The installation had a curvilinear outer wall (W100; outer diam. 3.7 m, inner diam. 2.5 m, width 0.7 m; Figs. 4–6) built of two rows of partly dressed fieldstones and a small-stone core. Next to the western inner side of the installation was a curvilinear inner wall built of one row of fieldstones (W103; outer diam. 1.4 m, inner diam. 0.75 m, width 0.5 m). An accumulation of brown soil and a few sherds were unearthed inside the small circle (L102). A bedding of small and medium-sized fieldstones (L101) was exposed between the stone circles. A trial trench, excavated in the northern part of the installation revealed that this was deliberate fill, a kind of bedding for the small circle of stones, that was irregular in shape (Fig. 7) and may have served as a floor (L104). Several pottery sherds, flint items and bones were found in the trench, which exposed up to eight courses of the inner face of W100. After cleaning and dismantling the collapse, a stone heap was exposed west of W100, revealing a wall (W106; width 0.4 m, height 0.2 m) built of two rows of stones; it adjoined the southern side of W100. Apparently, the wall was semicircular and abutted W100 from the north. A section of W106 (L108) was excavated between W100 and W106 in soil containing numerous pottery sherds. Just one course of W106, and five courses of W100 were revealed in the outer western face.
The ceramic finds were homogeneous. About one hundred sherds were retrieved, the overwhelming majority abraded and non-diagnostic. Most of the clay is coarse,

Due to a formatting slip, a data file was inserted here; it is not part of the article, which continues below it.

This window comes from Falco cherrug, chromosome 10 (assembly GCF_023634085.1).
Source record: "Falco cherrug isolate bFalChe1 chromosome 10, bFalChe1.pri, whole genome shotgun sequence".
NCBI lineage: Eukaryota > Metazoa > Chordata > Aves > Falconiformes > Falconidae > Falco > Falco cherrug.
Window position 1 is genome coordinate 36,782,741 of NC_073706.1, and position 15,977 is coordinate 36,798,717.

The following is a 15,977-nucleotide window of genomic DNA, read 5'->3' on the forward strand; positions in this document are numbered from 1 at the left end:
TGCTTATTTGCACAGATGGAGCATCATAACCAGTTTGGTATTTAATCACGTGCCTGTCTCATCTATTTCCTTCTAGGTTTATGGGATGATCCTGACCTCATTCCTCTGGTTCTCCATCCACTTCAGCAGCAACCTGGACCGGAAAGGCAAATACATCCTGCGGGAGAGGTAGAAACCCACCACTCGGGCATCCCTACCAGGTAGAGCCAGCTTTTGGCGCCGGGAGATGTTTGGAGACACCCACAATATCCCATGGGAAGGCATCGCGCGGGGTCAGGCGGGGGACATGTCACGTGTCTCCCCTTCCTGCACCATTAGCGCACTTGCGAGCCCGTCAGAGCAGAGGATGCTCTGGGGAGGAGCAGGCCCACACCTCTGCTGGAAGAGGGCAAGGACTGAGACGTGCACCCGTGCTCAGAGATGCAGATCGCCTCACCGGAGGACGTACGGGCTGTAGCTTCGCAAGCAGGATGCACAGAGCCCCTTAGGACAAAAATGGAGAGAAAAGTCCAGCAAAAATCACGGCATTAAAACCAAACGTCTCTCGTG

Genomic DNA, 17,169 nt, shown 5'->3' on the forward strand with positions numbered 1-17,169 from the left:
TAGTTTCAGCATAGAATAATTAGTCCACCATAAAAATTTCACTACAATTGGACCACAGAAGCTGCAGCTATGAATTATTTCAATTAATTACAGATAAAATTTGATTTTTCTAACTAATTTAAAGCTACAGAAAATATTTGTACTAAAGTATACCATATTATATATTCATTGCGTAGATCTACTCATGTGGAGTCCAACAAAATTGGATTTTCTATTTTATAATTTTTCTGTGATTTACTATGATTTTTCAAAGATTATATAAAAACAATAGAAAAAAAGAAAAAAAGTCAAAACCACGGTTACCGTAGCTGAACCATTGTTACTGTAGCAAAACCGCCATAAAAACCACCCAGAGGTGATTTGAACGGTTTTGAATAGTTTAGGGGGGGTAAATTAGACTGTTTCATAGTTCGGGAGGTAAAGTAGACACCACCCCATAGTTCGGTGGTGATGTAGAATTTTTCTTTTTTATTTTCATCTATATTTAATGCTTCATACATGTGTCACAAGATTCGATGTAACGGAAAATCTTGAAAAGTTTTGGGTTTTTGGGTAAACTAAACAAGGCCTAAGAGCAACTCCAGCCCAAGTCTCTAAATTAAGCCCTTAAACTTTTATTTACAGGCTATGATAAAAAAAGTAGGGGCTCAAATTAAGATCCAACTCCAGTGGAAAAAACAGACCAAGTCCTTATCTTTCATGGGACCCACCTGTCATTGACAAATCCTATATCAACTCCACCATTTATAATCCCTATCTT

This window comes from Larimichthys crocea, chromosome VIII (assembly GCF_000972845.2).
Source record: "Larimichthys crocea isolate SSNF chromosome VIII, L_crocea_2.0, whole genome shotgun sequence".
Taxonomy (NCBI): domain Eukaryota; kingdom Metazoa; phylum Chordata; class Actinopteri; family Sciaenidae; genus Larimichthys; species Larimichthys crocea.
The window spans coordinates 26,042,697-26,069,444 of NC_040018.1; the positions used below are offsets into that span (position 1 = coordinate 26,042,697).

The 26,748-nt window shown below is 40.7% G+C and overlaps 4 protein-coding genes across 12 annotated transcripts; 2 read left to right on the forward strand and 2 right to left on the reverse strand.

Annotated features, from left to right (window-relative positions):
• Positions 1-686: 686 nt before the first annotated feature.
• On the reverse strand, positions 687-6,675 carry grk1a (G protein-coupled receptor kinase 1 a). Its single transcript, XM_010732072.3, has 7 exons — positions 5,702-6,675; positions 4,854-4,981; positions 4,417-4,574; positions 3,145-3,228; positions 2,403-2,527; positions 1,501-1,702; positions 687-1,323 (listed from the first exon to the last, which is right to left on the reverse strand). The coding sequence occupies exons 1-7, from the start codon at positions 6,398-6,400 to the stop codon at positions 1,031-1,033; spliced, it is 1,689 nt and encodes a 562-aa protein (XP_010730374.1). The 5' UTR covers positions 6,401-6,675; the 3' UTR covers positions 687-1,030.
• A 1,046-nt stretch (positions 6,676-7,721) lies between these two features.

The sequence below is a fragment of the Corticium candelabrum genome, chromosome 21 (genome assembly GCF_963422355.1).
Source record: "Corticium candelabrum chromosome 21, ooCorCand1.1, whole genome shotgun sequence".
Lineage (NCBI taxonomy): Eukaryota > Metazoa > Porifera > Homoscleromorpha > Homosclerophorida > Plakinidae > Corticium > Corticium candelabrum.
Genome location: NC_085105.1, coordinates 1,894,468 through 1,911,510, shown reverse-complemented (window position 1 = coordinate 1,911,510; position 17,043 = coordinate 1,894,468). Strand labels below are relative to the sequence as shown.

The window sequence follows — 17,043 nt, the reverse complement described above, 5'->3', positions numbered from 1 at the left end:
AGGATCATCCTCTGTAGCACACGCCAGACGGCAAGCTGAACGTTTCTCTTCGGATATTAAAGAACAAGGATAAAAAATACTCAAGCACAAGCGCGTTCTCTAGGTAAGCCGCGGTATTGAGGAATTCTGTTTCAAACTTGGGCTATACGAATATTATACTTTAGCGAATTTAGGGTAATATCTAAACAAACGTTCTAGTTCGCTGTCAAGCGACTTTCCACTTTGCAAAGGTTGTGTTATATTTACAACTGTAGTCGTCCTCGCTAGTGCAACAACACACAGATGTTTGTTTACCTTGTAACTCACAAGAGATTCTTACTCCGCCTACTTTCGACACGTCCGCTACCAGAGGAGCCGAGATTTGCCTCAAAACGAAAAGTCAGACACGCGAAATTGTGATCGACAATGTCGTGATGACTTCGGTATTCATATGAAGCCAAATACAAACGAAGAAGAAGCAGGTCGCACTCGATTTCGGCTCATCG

contains many inclusions and is poorly fired. The few indicative fragments retrieved were of holemouths and V-shaped bowls. Although no fragments of churns, cornets or incense-burners were discovered—characteristic of the Ghassulian culture and particularly prevalent at nearby Tel Yehud—it nevertheless seems that the assemblage can be dated, with caution, to the Chalcolithic period.
The stone objects uncovered include two fragments of a basalt incense-burner, a base of a bowl and two fragments of grinding stones.
A flint blade and small fragments of bones, probably human, were also discovered (in L104).
 
The plan of the installation differs from those excavated in Yehud in recent years, and therefore, it cannot be identified as a well. However, it seems to have been used during the Late Chalcolithic period. Similar structures, identified as funerary buildings, were excavated near Kibbutz Palmahim (Gorzalczany 2006) and in Shiqmim in the Negev (Levy and Alon 1979). We suggest that the apparent date of the installation, its architectural plan, the meager fragments of human bones and the parallels presented indicate that this is a funerary structure from the Chalcolithic period. Evidence of extensive human activity during the Chalcolithic period has been uncovered at Tel Yehud, c. 4 km to the north (Milevski 2008; Jakoel 2014; Jakoel and van den Brink 2014; Govrin 2015; Itach 2016). Tombs from this period have not yet been discovered near the tell. The structure exposed in the excavation may have belonged to the burial ground of the Chalcolithic settlement in Yehud, c. 4 km south.